AutoZone is ringing in its fiscal new year with plenty to toast, after the company reported record sales and continued to make inroads with commercial customers during its fiscal 2019, which ended Aug. 31.
At $11.9 billion – a company record – overall sales were up nearly 6% compared to the prior fiscal year. Domestic same-store sales were up 3%.
AutoZone saw a nice uptick in sales to commercial customers. Domestic sales to DIFM customers jumped 13.4% in fiscal 2019, after increasing 7.3% in fiscal 2018. The company added 152 domestic commercial programs during the year, and now has programs in 4,893 of its 6,411 total stores.
In the fourth quarter, DIFM sales increased 21% compared to fiscal fourth-quarter 2018, and weekly commercial sales averaged $10,700 per program, an all-time high for the company.
During AutoZone’s Sept. 24 conference call, CEO Bill Rhodes noted that commercial sales to “mom-and-pop” repair shops grew at a faster rate than its overall DIFM business in the fourth quarter, and sales to “mature” DIFM accounts grew at a record rate.
A relatively new player in the DIFM segment, AutoZone only garners 3% of the overall commercial market, according to the company. But AutoZone is growing its DIFM sales three times faster than the industry average, Rhodes noted.
“While we remain smaller than many of our peers in absolute sales volume, our growth rate has been very robust,” Rhodes said.
AutoZone has taken a number of steps to grab a bigger share of the coveted DIFM segment, including improving its product assortment, bolstering its SKU count in some stores and investing in technology to support online ordering. Regarding the latter initiative, Rhodes said the company’s investment in its online capabilities for commercial customers “will be ongoing.”
“We know we have ample opportunities that, once addressed, will allow us to make deeper inroads with certain customers that have not bought from us in the past, and will allow us to further grow our business with existing customers, many of which are the more sophisticated shops,” Rhodes explained.
Also, as part of AutoZone’s strategy to woo DIFM customers, store managers and district managers are “much more involved in the commercial business today than ever before,” according to Rhodes.
“We started with our store managers beginning to make sales calls in the fourth quarter of last year,” Rhodes said. “And they’re out making sales calls, but the real thing that they’re doing is they’re learning from the customer what’s important to them and they’re learning how we are executing against that. When they get back to the store with their teams, they can do what they do like nobody else. They can enhance our service for our customers. Before, because they didn’t have a direct connection to those commercial customers, they really didn’t know where our service advantages were and they didn’t know where our service shortcomings were coming from. Now they have direct line of sight to that.”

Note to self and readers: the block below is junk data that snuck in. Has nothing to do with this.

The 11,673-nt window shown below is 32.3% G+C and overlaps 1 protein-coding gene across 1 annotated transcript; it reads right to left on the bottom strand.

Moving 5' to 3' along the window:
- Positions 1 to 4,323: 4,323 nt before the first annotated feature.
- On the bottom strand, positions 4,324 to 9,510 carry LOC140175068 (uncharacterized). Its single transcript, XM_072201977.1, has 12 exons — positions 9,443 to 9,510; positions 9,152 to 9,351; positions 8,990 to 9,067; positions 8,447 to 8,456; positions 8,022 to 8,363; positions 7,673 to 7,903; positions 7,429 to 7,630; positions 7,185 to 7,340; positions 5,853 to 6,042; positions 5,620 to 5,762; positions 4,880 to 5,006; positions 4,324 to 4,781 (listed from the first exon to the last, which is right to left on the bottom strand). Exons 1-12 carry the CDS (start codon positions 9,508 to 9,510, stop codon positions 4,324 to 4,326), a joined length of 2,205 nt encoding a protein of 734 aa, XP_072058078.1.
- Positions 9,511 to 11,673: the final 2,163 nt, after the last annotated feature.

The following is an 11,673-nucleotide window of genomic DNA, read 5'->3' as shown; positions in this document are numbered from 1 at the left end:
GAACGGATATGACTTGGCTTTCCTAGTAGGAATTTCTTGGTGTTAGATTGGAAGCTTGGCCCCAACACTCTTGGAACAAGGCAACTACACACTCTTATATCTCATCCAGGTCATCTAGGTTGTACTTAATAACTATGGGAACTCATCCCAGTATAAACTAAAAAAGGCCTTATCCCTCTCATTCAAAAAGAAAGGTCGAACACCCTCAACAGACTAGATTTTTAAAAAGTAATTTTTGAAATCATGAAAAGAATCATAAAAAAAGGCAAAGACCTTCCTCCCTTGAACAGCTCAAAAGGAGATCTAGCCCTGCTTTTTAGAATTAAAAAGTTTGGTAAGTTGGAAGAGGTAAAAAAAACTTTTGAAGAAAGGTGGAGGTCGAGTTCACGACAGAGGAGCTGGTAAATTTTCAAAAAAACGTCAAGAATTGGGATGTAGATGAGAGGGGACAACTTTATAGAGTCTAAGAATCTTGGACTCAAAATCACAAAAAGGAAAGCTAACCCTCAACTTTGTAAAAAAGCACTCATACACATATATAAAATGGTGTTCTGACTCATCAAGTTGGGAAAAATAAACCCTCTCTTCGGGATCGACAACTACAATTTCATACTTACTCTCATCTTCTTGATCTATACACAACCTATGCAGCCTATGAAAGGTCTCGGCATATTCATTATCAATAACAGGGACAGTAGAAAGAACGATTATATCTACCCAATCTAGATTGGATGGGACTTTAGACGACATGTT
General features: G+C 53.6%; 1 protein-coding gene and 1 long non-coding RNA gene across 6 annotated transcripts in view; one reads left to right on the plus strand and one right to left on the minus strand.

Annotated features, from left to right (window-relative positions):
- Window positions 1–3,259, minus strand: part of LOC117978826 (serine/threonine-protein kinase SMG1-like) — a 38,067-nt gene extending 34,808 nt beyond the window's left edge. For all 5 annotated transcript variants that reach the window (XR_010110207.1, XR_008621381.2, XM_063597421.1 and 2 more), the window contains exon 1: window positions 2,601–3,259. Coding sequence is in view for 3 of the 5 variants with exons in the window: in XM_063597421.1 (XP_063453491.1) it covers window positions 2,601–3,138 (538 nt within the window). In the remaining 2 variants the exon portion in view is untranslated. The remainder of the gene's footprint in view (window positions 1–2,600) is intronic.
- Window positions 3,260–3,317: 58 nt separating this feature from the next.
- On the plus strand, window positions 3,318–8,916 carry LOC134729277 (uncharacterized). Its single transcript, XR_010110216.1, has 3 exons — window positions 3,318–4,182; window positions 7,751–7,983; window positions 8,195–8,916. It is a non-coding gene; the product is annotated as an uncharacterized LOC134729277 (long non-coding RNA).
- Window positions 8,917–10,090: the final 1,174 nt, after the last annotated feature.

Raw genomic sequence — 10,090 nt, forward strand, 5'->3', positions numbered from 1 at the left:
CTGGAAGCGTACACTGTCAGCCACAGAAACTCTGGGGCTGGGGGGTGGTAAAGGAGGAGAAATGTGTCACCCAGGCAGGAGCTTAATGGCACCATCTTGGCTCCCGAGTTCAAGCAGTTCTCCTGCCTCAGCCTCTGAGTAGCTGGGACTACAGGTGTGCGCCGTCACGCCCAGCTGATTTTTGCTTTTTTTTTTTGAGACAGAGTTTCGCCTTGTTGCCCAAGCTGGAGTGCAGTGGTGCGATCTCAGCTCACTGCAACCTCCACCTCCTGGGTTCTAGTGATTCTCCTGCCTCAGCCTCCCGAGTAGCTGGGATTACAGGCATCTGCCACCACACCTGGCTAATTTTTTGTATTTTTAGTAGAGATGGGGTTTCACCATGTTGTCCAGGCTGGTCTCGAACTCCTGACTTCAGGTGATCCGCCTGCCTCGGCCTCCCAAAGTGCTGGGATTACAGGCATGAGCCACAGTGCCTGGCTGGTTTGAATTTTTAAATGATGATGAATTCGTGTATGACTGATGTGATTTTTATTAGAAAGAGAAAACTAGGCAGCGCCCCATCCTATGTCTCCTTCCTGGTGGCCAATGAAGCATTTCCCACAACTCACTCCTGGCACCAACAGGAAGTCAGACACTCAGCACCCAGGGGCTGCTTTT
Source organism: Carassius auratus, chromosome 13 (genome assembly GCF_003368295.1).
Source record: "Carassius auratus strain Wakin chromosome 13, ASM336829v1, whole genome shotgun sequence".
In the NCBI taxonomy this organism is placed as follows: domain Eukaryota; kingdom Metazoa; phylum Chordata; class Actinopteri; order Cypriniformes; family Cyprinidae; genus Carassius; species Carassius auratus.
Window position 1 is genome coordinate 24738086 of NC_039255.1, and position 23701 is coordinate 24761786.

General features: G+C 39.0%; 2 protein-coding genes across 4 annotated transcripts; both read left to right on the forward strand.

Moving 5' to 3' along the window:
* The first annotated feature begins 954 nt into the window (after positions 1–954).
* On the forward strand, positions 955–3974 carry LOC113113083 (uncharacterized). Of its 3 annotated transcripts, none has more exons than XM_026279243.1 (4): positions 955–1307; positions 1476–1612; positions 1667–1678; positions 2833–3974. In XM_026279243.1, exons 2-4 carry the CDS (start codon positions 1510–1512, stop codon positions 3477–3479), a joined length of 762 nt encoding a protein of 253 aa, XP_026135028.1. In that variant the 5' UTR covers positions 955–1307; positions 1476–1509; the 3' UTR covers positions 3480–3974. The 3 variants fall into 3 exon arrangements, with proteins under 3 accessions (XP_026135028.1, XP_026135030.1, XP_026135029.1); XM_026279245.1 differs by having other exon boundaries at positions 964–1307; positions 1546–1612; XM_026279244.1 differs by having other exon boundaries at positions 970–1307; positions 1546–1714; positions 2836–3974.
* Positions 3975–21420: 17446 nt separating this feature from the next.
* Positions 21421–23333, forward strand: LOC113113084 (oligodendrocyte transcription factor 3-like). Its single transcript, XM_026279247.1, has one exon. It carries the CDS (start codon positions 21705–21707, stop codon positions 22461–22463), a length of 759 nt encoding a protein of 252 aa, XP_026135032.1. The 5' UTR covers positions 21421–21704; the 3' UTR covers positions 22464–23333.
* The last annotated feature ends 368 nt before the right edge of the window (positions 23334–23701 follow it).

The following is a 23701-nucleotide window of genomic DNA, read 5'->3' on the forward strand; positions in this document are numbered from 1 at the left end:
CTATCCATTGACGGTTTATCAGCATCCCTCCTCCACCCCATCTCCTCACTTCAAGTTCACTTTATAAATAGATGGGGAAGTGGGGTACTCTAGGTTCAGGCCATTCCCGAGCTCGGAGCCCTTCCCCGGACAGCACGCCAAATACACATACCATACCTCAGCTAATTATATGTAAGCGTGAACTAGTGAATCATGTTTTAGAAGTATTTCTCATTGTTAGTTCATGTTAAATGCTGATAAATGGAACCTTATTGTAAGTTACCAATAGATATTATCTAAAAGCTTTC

Retail: ‘A Solid, Predictable Story’
For its fiscal fourth quarter, AutoZone reported overall net sales of $4 billion, a 12% year-over-year increase.
While growth in the company’s DIY business is lagging its commercial business, DIY generated “positive same-store sales for the quarter,” Rhodes noted.
“Retail remains a very solid, predictable story for us, as it is definitely a more mature customer segment than commercial, but a steady revenue stream, and a substantial cash-flow generator,” he explained. “ … While our retail business is far more mature than our commercial business, we were pleased with our performance in Q4 and remain optimistic about the new year and beyond.”
Last October, AutoZone implemented wage increases for some of its hourly employees. The pay raises should help the company “attract and retain high-quality talent that can continue to provide ‘wow’ customer service,” Rhodes asserted.
“It is important to remember the high-touch nature of this business and the vital role our highly knowledgeable AutoZoners play to help our customers maintain and enhance their vehicles,” Rhodes added.
AutoZone’s strategy of offering expanded parts assortments in certain stores – known as hubs or megahubs – is working so well that the company recently announced plans to double the number of megahubs in its network.
In fiscal 2019, AutoZone added 11 megahubs, bringing its total to 35 megahub stores and 170 hub stores, according to Rhodes. The company’s goal is to have 70 to 90 megahub stores across the United States.
Hubs and megahubs offer additional SKUs that previously wouldn’t have been available in a local market. In the past, AutoZone would ship harder-to-find or slower-moving SKUs to local markets based on demand.
“We have consistently seen both our DIY and commercial sales expand in markets where hub or megahubs are added, and we will continue to grow the number of hubs,” Rhodes said. Regarding the company’s megahub goal, he added: “We have some ways to go and it’ll take us a few years to build this out.”
Other ongoing initiatives include technology investments aiming to improve the company’s electronic catalog and point-of-sale system, “to ensure the customer has an efficient and seamless, frictionless transaction.”
“We believe our current and future technology investments will improve our competitive position, will make our AutoZoners more knowledgeable and more efficient and ultimately will lead to sales growth across all of our businesses,” Rhodes said.
Overall in fiscal 2019, AutoZone opened 209 new stores, including 55 internationally. In addition to its 5,772 stores in the United States, the District of Columbia, Puerto Rico and St. Thomas, the company now has 604 stores in Mexico and 35 in Brazil.